Next up: Moral Monday reunion in North Carolina, Wisconsin on March 28th 

Contact: Martha Waggoner | 

The Poor People’s Campaign opened its 10-state in-person Mobilization Tour on Monday on the main street of Cleveland as marchers declared that people suffering from poverty and low wages won’t stay in the shadows any longer. 

Chanting and carrying signs that read “We Won’t Be Silent Anymore,” poor and low-wealth people, faith leaders and their allies marched on Euclid Avenue at rush hour. 

Poor People’s Campaign state leaders from Pennsylvania, West Virginia, Kentucky, Indiana and Michigan joined the march and a rally held at Trinity Cathedral Episcopal Church. 

“Why are we on Euclid?” asked Bishop William J. Barber II, co-chair of the Poor People’s Campaign: A National Call for Moral Revival. “Because we are not going to allow the issue of poverty and low wealth to be on back streets anymore. We are damned tired of poverty being last in the public discussion. … We know how to fix this. We’ve got to make America see our pain. The heart of this country must be broken. Its conscience must be shaken. That’s why they need to hear the pain. After we put the pain before them, they have to hear the answers.”

The Mobilization Tour will lead to theMass Poor People’s & Low-Wage Workers’ Assembly and Moral March on Washington and to the Polls on June 18th, which will not be just a day of action but a declaration of a commitment to a moral movement that will lead participants to build the movement in their communities. 

Larry Rodriguez of Cleveland, who is blind, stated his situation directly, making a statement as clear as marching on Euclid Avenue: “I am poor. Yeah. I have two jobs. I have Social Security. Government, you need to address the situation. You need to increase our minimum wage. You need to increase our Social Security checks.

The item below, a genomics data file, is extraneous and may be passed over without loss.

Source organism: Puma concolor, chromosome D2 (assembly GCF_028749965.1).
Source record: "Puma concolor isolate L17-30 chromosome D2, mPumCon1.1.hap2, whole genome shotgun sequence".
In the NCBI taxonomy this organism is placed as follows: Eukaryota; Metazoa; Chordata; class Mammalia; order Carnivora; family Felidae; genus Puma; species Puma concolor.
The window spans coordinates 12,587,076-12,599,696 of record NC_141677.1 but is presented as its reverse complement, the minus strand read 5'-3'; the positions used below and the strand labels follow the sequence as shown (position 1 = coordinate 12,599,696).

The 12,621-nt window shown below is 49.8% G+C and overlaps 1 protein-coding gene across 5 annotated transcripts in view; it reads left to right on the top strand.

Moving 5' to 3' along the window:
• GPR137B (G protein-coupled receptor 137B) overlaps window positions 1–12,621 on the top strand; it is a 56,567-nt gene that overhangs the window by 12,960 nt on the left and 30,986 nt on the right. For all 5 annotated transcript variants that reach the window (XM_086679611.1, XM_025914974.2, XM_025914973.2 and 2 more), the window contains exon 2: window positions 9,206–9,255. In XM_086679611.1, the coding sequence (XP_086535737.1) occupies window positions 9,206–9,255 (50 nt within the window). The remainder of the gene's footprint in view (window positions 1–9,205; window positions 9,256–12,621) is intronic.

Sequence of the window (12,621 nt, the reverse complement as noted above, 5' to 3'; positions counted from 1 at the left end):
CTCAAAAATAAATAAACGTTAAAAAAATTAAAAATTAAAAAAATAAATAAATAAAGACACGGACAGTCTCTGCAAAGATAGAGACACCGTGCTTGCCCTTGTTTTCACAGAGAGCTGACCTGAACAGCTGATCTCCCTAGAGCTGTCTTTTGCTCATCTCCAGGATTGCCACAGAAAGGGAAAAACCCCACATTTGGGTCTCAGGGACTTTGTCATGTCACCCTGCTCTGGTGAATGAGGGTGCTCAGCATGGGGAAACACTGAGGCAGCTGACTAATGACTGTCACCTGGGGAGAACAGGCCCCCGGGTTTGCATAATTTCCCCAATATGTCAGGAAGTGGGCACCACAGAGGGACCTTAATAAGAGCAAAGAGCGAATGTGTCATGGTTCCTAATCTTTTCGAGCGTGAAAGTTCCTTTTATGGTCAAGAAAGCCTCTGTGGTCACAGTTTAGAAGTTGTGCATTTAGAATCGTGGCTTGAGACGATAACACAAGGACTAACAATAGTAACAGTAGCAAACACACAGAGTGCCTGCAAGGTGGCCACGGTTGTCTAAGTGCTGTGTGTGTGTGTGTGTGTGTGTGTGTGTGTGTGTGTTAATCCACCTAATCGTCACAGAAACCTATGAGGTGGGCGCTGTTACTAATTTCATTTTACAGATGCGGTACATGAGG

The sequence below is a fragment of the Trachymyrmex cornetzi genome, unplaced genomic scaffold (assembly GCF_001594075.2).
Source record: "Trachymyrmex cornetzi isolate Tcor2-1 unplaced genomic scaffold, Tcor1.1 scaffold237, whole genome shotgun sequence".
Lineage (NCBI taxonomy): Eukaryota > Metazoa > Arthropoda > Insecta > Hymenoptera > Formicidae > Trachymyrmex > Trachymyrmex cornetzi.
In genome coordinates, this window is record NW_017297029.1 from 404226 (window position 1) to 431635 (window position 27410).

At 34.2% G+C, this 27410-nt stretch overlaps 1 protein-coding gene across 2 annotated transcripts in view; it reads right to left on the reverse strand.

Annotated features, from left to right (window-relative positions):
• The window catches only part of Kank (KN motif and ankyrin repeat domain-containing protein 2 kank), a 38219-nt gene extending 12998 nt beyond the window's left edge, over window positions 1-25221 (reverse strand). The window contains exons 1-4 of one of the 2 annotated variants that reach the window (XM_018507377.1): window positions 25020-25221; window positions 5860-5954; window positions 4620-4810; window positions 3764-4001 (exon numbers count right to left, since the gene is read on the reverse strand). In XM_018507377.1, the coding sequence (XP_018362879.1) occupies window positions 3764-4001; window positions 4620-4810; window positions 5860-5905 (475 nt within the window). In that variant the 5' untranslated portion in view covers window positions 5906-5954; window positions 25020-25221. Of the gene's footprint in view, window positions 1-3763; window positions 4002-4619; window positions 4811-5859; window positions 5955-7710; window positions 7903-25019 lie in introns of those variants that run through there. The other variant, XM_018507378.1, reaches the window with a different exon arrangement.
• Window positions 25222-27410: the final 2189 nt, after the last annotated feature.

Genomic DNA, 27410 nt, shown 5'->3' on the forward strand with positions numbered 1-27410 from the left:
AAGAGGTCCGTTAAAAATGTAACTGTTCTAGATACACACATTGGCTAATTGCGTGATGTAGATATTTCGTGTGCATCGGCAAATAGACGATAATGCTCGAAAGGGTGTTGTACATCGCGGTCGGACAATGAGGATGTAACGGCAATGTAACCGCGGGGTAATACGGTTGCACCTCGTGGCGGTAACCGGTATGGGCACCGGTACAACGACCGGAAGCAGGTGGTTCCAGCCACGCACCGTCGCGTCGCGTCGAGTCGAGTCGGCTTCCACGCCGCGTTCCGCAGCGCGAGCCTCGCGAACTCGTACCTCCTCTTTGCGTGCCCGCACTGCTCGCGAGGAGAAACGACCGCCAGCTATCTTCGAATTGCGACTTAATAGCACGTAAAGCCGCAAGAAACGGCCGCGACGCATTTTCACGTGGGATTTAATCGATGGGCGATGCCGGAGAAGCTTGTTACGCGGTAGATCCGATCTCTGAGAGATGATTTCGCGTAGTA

“You need to give us better housing. You need to give us better public transportation services, better healthcare, better quality of life. We all deserve this. We all deserve to see quality of life in this nation. This nation should not be living under poverty. … We can do better.”

Rev. Dr. Liz Theoharis, co-chair of the PPC:NCMR, noted the economic disparities in Cleveland where “there are high rates of poverty right next to Millionaires’ Row; high infant mortality rates in the shadows of one of the best medical facilities in the world;  huge numbers incarcerated and yet millions of dollars of ARPA money going to build prisons rather than invest in the people.”

Yet, by building a moral fusion movement, the PPC:NCMR is showing that “another world is possible; that poverty and oppression are not inevitable, that all God’s children have dignity, not that some life is more sacred than others,” she said. 

The Very Reverend BJ Owens, dean of the Trinity Cathedral Episcopal Church, said so much has changed since the church was built in 1907. Back then, it was on the wealthiest street in America, he said. 

“Now we’re just a fraction of a mile away from some of the poorest streets in the country. What happened between then and now? Well, today we are going to name it: Systemic racism and disinvestment. Poverty and unequal access to healthcare. They’re all evident here today,” he said as he pledged support for the June 18th assembly and march.